MAASTRICHT. Migration and violent extremism. A politically sensitive and controversial topic, agreed Khalid Koser, professor in Conflict, Peace and Security at UNU-MERIT/Maastricht School of Governance. Still, he emphasised continuously during his lecture, organised on Monday 22 February by Studium Generale, its importance. “The discussion about migration and violent extremism is more intense, more dangerous and more ill-informed in Europe than anywhere else in the world.”
The current European migration debate seems to centre mainly on migration as a risk of infiltration of terrorists. Mr. Koser did recognise that risk – “if I were part of IS, I would probably also think of the option to put a couple of IS fighters on a boat to Greece” – but there is no evidence it is happening. And, more controversially, he wondered whether, even if among all those migrants there would be one or two terrorists, should that be a solid reason to close the borders for all other refugees fleeing away from terrorism in their countries?
Moreover, he says, there are other links between violent extremism and migration that need to be discussed. “The real challenges for Europe lie in averting the risk that failed integration leads to radicalisation. Hopeless, marginalised migrants, most often young men, are vulnerable to radicalisation. Especially the combination of lack of education, work and freedom of movement, which are often all present in refugee camps, is dangerous.”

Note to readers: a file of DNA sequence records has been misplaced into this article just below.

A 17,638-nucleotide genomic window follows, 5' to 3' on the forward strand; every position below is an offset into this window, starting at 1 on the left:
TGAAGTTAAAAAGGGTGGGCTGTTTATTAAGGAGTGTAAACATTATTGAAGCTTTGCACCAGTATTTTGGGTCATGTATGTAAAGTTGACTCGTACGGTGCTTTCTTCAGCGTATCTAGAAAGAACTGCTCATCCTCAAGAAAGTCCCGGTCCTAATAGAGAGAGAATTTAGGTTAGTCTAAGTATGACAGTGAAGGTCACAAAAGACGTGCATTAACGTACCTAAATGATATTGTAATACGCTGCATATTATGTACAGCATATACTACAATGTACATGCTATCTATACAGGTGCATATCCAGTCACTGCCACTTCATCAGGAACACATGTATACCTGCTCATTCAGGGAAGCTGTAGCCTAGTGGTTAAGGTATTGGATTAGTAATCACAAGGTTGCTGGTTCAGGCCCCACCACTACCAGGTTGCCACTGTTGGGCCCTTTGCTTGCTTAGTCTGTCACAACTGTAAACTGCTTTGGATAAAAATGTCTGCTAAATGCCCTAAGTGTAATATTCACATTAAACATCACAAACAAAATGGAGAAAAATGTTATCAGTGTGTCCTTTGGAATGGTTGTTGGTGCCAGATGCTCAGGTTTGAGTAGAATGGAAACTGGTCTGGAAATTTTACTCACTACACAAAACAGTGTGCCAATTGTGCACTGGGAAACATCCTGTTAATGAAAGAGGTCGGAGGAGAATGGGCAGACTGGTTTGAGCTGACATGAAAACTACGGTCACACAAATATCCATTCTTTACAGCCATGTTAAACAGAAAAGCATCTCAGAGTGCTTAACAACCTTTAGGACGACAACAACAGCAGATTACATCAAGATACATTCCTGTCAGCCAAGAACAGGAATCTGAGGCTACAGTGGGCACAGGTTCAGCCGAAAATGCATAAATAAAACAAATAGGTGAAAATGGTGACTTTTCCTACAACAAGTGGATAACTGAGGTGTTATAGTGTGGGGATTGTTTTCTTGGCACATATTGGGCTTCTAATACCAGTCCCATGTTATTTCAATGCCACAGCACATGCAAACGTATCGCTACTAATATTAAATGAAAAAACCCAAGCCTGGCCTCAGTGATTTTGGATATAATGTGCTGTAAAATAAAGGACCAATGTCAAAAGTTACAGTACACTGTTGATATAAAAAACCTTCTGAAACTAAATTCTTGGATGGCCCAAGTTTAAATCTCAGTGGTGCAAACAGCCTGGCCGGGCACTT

Another issue is the possibility of violent extremism as a reaction to migration. If the reaction to the inflow of migrants gets out of hand, that would, to Professor Koser, be the only valid reason for Europe to put a halt to the inflow of migrants. Xenophobia and Islamophobia are on the rise and the extreme political right smartly plays into this trend, using people’s worries to fuel fear.
All is not lost though; Professor Koser encourages people to look at the bright side of things. “Migration could also be a solution to problems that Europe is facing: demographic deficits, for example, gaps in the labour market or economic crises. Migrants do not steal our jobs; instead, their arrival creates more jobs, while they can also fill vacancies that can’t be filled now. They bring more cake.”
Furthermore, by sending remittances to family members who stayed, migrants could lift them out of poverty, preventing marginalisation and decreasing the risk of radicalisation. In addition, sending messages home about the new (often higher) human rights standards migrants encounter in their new countries could lead to improvement of human rights standards in their countries of origin.
The lecture can be watched online: